"When we're at work in a burning structure, when we crawl in that building, in all probability the only natural thing in that room is us," McDonnell said. "There's a saying the fire service that this isn't your grandfather's smoke. That's because it's not."

Much like the day of the C-130 plane crash, there are days that these two firefighters will never forget. 

They can recall every detail of that day when their sky fell and their world shook."

"We had actually been on a fire run and I got a voicemail from my doctor. Unfortunately, that was at 11:55 a.m. and at noon he was gone for the weekend," Zuber said. "Those were the results of my biopsy. [On Monday] we went in and talked with him and that's when he gave the full diagnosis. It was moderately aggressive prostate cancer.

"We were cross-training with another fire house one day. One of the paramedics on the engine looked at me and said 'what's wrong with your neck,'" McDonnell said. "She felt my neck and said you need to see a doctor. The doctor put a scope in my nose and looked around. He took it out and set it down on the table, looked me in the eye and said 'you have cancer. I had nasal pharyngeal cancer. I was diagnosed in 2000."

Zuber's treatment and recovery took 8 weeks. McDonnell's took 8 months.

"I don't care how tough you are, cancer is tougher," McDonnell said. "It's not a death sentence but at the same time it's a very real possibility."

Both men are now part of the Firefighters Cancer Support Network. McDonnell serves as the Vice President of Events for the Indiana Chapter. The organization, which is in nearly three dozen states, provides a mentor to talk to every cancer-stricken firefighter. That mentor is selected based on the type of cancer he or she had, McDonnell said.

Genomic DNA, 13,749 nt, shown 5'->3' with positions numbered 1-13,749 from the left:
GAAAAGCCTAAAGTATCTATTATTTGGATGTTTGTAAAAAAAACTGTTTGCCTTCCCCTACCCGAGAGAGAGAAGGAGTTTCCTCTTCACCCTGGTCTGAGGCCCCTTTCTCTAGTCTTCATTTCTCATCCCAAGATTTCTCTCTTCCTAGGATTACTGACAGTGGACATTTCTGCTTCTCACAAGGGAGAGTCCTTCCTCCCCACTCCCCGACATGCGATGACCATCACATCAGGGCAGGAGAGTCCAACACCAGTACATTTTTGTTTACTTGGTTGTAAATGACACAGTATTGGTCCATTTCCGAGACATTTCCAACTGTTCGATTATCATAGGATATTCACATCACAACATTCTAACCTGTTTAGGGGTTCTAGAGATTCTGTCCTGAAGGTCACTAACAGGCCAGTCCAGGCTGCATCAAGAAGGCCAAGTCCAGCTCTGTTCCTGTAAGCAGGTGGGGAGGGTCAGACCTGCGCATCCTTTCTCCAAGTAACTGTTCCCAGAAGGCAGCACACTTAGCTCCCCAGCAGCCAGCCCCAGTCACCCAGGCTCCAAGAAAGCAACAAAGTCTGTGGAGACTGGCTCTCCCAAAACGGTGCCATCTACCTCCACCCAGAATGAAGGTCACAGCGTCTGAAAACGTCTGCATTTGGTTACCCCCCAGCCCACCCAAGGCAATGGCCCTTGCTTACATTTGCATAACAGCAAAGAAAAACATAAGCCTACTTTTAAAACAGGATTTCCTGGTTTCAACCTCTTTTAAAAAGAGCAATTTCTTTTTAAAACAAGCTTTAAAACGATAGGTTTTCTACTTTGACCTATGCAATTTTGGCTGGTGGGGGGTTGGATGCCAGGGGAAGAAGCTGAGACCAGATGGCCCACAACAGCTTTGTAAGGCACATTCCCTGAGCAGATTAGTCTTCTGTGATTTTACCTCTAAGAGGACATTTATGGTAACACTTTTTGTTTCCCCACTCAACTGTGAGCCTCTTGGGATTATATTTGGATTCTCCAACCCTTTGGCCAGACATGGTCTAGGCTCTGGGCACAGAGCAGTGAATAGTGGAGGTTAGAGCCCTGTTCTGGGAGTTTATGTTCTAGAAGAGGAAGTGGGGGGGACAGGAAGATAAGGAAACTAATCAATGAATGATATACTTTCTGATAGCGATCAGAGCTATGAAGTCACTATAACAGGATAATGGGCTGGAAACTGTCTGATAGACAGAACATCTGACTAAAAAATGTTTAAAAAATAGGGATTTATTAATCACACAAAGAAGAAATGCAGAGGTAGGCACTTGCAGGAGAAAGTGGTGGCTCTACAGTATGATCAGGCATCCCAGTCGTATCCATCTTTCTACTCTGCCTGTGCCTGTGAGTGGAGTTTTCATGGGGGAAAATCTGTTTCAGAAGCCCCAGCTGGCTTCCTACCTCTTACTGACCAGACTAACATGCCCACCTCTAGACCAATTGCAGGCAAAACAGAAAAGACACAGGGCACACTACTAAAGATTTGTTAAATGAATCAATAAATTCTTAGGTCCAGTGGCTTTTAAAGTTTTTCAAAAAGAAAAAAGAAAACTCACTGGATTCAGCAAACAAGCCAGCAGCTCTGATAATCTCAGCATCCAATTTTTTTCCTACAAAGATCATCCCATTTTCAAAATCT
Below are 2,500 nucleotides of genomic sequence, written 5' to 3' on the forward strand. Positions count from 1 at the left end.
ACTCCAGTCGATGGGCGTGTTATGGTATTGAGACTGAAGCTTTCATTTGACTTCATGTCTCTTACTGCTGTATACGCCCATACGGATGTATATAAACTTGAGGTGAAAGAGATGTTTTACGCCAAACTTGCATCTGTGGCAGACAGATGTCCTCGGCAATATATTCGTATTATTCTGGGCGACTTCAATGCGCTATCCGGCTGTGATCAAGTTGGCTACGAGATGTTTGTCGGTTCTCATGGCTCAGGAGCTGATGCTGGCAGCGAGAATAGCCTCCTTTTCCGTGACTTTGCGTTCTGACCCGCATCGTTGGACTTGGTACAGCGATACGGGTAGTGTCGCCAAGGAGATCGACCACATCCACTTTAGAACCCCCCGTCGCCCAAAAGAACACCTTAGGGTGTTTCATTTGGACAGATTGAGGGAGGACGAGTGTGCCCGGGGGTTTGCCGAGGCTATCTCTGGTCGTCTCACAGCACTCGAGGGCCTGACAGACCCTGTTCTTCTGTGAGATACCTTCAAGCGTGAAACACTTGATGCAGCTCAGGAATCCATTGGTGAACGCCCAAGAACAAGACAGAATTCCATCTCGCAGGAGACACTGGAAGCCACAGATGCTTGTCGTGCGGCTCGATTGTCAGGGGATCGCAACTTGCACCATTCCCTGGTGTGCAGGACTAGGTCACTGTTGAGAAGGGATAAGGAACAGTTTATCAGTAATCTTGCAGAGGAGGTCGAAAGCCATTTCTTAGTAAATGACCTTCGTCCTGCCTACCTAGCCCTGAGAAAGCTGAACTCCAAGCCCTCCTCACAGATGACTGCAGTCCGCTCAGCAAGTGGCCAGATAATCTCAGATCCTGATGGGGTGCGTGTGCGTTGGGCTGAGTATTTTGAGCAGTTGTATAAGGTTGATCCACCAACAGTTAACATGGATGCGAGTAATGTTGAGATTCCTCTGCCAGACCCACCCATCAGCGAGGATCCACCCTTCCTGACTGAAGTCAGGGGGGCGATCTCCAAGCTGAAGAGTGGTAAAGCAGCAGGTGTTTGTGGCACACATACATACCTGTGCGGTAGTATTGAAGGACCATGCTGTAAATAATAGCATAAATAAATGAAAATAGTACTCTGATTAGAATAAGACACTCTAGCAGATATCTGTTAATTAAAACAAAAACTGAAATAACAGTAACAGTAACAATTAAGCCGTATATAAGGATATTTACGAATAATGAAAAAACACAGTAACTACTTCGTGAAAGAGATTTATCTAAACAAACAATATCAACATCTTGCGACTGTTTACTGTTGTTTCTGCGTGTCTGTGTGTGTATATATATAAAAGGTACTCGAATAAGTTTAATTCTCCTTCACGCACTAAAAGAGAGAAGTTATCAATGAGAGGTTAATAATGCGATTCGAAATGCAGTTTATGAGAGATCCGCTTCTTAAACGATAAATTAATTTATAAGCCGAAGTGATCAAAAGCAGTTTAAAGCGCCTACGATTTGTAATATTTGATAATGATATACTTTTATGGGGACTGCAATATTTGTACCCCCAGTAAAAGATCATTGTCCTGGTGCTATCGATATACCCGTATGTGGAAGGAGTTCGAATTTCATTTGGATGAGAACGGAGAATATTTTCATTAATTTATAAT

"Your family and friends can be as supportive as possible but to actually talk to somebody that has been through it is invaluable," McDonnell said.

The mounting evidence of firefighters being more at risk of developing cancer has sparked conversations at fire houses across the country.
 
"I sat down six months ago with my wife and I told her that we all know the inherent risks of being a firefighter," one firefighter said. "But it's almost to the point where you almost assume that you're going to end up with some terminal disease because of the job."

Being a firefighter has it's hazards but ask anyone in the fire service and they'll tell you that the reward is plenty worth the risk.

"I was never upset or angry that I'm a fireman and I got prostate cancer," Zuber said. "I still believe that I have the greatest job in the world."

Zuber said it's now his personal mission to make sure all of his fellow firefighters are aware of the risks. He's also stressing to his members that resources are available. At many Evansville fire houses are extractors -- which are specialized washers -- as well as dryers. In the fall of 2012, Zuber lobbied the City Council to provide funding for this equipment, which the Council eventually did.

Along with the specialized dryers, the extractors clean the turnout gear and rid the material of the dangerous chemicals and carcinogens found in the soot.